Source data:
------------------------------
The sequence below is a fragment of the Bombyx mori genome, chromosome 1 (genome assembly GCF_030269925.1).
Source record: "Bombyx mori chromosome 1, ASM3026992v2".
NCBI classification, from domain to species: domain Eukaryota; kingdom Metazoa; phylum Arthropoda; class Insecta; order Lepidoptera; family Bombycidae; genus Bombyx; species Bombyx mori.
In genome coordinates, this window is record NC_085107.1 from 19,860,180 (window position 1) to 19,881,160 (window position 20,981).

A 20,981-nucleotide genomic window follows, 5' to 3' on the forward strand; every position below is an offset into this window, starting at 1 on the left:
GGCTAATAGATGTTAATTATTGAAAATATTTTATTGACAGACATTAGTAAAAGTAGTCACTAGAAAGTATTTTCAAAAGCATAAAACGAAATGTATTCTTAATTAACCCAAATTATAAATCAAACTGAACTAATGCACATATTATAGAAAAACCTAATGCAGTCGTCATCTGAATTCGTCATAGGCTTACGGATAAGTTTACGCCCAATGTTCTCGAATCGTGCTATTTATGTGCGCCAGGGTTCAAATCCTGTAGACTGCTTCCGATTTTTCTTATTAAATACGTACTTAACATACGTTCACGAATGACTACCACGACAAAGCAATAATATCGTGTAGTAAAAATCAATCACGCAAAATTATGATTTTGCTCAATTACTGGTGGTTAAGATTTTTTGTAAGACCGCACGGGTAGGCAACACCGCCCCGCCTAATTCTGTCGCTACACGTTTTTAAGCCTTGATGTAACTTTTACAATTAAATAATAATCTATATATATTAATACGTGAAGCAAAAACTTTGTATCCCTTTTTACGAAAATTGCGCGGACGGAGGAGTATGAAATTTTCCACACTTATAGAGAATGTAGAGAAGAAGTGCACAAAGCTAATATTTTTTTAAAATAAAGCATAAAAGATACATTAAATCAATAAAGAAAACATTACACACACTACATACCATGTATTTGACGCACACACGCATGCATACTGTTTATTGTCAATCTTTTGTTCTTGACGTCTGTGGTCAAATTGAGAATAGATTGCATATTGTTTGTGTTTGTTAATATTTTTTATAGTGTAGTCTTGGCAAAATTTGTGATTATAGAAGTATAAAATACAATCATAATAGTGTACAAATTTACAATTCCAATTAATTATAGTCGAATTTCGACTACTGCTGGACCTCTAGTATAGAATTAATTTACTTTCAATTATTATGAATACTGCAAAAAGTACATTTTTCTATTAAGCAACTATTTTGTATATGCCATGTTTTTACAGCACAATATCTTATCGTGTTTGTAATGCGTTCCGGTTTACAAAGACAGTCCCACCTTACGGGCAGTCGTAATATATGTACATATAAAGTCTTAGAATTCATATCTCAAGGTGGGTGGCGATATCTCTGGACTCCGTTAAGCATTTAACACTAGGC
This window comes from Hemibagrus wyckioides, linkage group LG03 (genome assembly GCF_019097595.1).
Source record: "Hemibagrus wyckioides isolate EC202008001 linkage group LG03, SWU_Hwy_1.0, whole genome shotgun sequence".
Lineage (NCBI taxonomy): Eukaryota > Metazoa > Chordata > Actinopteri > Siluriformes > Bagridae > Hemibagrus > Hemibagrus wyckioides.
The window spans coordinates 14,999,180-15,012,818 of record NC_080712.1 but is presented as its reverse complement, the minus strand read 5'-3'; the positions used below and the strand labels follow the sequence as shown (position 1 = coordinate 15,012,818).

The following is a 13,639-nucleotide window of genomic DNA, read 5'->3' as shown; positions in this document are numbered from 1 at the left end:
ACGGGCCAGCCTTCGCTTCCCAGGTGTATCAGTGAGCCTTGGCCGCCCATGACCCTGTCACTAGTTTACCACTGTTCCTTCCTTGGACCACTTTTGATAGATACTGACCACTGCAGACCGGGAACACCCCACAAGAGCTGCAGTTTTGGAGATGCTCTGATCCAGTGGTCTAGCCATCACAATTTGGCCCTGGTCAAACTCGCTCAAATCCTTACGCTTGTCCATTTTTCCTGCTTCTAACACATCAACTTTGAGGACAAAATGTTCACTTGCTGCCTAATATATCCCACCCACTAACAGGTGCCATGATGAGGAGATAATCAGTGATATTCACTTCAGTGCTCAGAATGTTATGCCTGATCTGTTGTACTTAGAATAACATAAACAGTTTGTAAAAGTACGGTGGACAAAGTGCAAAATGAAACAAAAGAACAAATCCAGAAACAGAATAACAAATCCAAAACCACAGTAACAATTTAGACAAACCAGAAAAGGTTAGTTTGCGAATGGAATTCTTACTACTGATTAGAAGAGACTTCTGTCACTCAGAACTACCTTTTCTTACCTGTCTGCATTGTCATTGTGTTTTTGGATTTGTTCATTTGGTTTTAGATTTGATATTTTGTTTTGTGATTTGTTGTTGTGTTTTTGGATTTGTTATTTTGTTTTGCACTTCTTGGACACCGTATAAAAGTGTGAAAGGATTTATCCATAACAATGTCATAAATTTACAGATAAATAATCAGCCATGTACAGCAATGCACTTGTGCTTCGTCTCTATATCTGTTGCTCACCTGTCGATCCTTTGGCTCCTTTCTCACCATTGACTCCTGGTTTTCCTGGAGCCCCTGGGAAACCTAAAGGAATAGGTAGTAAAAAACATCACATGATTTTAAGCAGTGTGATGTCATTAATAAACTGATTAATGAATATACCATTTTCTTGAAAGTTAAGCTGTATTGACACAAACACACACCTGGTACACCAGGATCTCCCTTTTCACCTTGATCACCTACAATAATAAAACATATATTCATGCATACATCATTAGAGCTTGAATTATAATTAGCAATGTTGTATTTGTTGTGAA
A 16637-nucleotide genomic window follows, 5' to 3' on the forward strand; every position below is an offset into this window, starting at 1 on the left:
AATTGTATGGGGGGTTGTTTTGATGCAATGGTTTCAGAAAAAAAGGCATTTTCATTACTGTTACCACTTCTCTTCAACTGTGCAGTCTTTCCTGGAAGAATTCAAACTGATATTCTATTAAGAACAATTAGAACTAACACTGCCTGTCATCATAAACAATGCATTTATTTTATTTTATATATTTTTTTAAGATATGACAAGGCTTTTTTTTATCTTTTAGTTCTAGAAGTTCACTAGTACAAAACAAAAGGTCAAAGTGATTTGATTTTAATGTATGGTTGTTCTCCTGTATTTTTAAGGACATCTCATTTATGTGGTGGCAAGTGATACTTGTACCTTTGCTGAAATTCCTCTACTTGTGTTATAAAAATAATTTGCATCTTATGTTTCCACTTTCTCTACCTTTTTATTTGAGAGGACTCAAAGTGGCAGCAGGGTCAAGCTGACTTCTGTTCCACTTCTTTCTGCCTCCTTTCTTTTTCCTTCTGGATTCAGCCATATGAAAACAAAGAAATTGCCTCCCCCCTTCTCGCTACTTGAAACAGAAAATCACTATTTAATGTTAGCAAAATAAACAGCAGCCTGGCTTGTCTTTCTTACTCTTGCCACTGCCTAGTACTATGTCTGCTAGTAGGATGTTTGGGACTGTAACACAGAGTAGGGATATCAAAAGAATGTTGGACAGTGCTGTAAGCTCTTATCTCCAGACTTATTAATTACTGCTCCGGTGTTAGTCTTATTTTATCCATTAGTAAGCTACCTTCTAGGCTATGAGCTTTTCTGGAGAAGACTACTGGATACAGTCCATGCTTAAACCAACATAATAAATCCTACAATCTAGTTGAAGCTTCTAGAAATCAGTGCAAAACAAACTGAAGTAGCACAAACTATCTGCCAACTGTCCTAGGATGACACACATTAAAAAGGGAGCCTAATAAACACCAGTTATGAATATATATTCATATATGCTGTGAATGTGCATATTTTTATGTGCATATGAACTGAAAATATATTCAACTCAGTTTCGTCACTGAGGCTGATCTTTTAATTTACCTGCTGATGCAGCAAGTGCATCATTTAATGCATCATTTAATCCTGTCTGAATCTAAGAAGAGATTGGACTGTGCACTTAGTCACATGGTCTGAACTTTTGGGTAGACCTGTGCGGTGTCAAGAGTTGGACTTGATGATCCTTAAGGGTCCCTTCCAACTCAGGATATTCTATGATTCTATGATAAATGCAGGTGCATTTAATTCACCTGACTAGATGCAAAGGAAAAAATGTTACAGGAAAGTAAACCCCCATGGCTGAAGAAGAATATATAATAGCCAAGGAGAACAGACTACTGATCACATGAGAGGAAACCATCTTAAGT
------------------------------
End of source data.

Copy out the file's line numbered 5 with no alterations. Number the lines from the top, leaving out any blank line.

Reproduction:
A 20,981-nucleotide genomic window follows, 5' to 3' on the forward strand; every position below is an offset into this window, starting at 1 on the left: